In this issue

Jonathan Tobin: Defending the Right to a Jewish State

Heather Hale: Compliment your kids without giving them big heads

Megan Shauri: 10 ways you are ruining your own happiness

Carolyn Bigda: 8 Best Dividend Stocks for 2015

Kiplinger's Personal Finance editors: 7 Things You Didn't Know About Paying Off Student Loans

Samantha Olson: The Crucial Mistake 55% Of Parents Are Making At Their Baby's Bedtime

Densie Well, Ph.D., R.D. Open your eyes to yellow vegetables

The Kosher Gourmet by Megan Gordon With its colorful cache of purples and oranges and reds, COLLARD GREEN SLAW is a marvelous mood booster --- not to mention just downright delish
April 18, 2014

Rabbi Yonason Goldson: Clarifying one of the greatest philosophical conundrums in theology

Caroline B. Glick: The disappearance of US will

Megan Wallgren: 10 things I've learned from my teenagers

Lizette Borreli: Green Tea Boosts Brain Power, May Help Treat Dementia

John Ericson: Trying hard to be 'positive' but never succeeding? Blame Your Brain

The Kosher Gourmet by Julie Rothman Almondy, flourless torta del re (Italian king's cake), has royal roots, is simple to make, . . . but devour it because it's simply delicious

April 14, 2014

Rabbi Dr Naftali Brawer: Passover frees us from the tyranny of time

Greg Crosby: Passing Over Religion

Eric Schulzke: First degree: How America really recovered from a murder epidemic

Georgia Lee: When love is not enough: Teaching your kids about the realities of adult relationships

Cameron Huddleston: Freebies for Your Lawn and Garden

Gordon Pape: How you can tell if your financial adviser is setting you up for potential ruin

Dana Dovey: Up to 500,000 people die each year from hepatitis C-related liver disease. New Treatment Has Over 90% Success Rate

Justin Caba: Eating Watermelon Can Help Control High Blood Pressure

The Kosher Gourmet by Joshua E. London and Lou Marmon Don't dare pass over these Pesach picks for Manischewitz!

April 11, 2014

Rabbi Hillel Goldberg: Silence is much more than golden

Caroline B. Glick: Forgetting freedom at Passover

Susan Swann: How to value a child for who he is, not just what he does

Cameron Huddleston: 7 Financial Tasks You Should Tackle Right Now

Sandra Block and Lisa Gerstner: How to Profit From Your Passion

Susan Scutti: A Simple Blood Test Might Soon Diagnose Cancer

Chris Weller: Have A Slow Metabolism? Let Science Speed It Up For You

The Kosher Gourmet by Diane Rossen Worthington Whitefish Terrine: A French take on gefilte fish

April 9, 2014

Jonathan Tobin: Why Did Kerry Lie About Israeli Blame?

Samuel G. Freedman: A resolution 70 years later for a father's unsettling legacy of ashes from Dachau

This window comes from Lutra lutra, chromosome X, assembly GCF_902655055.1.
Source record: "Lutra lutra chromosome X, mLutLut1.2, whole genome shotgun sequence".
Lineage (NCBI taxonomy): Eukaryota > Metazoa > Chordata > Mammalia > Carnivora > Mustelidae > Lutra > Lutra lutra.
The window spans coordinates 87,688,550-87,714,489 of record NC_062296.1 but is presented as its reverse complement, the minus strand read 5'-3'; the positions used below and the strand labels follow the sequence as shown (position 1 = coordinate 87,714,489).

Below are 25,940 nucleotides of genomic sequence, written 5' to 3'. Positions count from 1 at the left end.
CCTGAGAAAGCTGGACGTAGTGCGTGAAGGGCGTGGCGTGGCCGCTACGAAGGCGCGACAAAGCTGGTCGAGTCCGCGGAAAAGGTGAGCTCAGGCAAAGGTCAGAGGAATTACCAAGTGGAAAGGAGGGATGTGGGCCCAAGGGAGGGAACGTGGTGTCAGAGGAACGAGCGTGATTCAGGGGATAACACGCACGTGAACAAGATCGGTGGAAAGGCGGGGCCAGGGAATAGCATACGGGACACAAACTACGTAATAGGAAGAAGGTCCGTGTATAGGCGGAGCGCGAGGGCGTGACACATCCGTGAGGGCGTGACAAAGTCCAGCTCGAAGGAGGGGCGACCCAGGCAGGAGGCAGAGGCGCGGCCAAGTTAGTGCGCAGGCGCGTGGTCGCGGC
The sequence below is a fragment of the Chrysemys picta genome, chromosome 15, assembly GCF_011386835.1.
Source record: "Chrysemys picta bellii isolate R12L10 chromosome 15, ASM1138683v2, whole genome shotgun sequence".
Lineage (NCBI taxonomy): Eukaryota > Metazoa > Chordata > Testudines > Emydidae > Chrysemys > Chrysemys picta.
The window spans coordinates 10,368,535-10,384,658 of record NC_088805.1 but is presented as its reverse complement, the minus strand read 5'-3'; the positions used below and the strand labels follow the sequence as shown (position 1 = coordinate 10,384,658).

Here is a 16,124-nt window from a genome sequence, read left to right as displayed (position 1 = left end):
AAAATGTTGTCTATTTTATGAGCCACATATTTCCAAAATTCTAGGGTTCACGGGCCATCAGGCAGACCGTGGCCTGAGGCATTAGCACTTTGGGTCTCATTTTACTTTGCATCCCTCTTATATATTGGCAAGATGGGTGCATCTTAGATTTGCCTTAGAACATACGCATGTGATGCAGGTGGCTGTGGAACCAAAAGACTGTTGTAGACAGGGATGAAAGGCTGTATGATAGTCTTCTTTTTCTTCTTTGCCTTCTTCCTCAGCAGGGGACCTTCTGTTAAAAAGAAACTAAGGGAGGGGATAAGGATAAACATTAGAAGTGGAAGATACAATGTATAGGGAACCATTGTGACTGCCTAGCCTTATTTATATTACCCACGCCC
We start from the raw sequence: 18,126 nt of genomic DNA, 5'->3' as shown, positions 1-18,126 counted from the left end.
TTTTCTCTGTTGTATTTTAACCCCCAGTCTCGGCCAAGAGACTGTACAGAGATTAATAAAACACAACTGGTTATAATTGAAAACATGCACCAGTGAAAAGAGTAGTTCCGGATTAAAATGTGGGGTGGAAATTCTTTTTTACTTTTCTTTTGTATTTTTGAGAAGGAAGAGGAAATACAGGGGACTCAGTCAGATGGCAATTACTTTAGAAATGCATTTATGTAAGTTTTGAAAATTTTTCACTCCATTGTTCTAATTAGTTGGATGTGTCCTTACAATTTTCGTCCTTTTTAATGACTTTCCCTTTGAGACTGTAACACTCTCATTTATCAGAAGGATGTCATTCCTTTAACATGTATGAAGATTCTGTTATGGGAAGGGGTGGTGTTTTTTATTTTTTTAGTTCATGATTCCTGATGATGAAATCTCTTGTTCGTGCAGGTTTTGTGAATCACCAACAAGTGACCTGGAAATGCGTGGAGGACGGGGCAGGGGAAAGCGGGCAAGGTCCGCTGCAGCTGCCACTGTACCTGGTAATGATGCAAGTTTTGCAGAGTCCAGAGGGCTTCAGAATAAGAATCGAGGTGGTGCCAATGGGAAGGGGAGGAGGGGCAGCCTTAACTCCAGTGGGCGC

Jessica Ivins: A resolution 70 years later for a father's unsettling legacy of ashes from Dachau

Kim Giles: Asking for help is not weakness

Kathy Kristof and Barbara Hoch Marcus: 7 Great Growth Israeli Stocks

Matthew Mientka: How Beans, Peas, And Chickpeas Cleanse Bad Cholesterol and Lowers Risk of Heart Disease

Sabrina Bachai: 5 At-Home Treatments For Headaches

The Kosher Gourmet by Daniel Neman Have yourself a matzo ball: The secrets bubby never told you and recipes she could have never imagined

April 8, 2014

Lori Nawyn: At Your Wit's End and Back: Finding Peace

Susan B. Garland and Rachel L. Sheedy: Strategies Married Couples Can Use to Boost Benefits

David Muhlbaum: Smart Tax Deductions Non-Itemizers Can Claim

Jill Weisenberger, M.S., R.D.N., C.D.E : Before You Lose Your Mental Edge

Dana Dovey: Coffee Drinkers Rejoice! Your Cup Of Joe Can Prevent Death From Liver Disease

Chris Weller: Electric 'Thinking Cap' Puts Your Brain Power Into High Gear

The Kosher Gourmet by Marlene Parrish A gift of hazelnuts keeps giving --- for a variety of nutty recipes: Entree, side, soup, dessert

April 4, 2014

Rabbi David Gutterman: The Word for Nothing Means Everything

Charles Krauthammer: Kerry's folly, Chapter 3

Amy Peterson: A life of love: How to build lasting relationships with your children

John Ericson: Older Women: Save Your Heart, Prevent Stroke Don't Drink Diet

John Ericson: Why 50 million Americans will still have spring allergies after taking meds

Cameron Huddleston: Best and Worst Buys of April 2014

Stacy Rapacon: Great Mutual Funds for Young Investors

Sarah Boesveld: Teacher keeps promise to mail thousands of former students letters written by their past selves

The Kosher Gourmet by Sharon Thompson Anyone can make a salad, you say. But can they make a great salad? (SECRETS, TESTED TECHNIQUES + 4 RECIPES, INCLUDING DRESSINGS)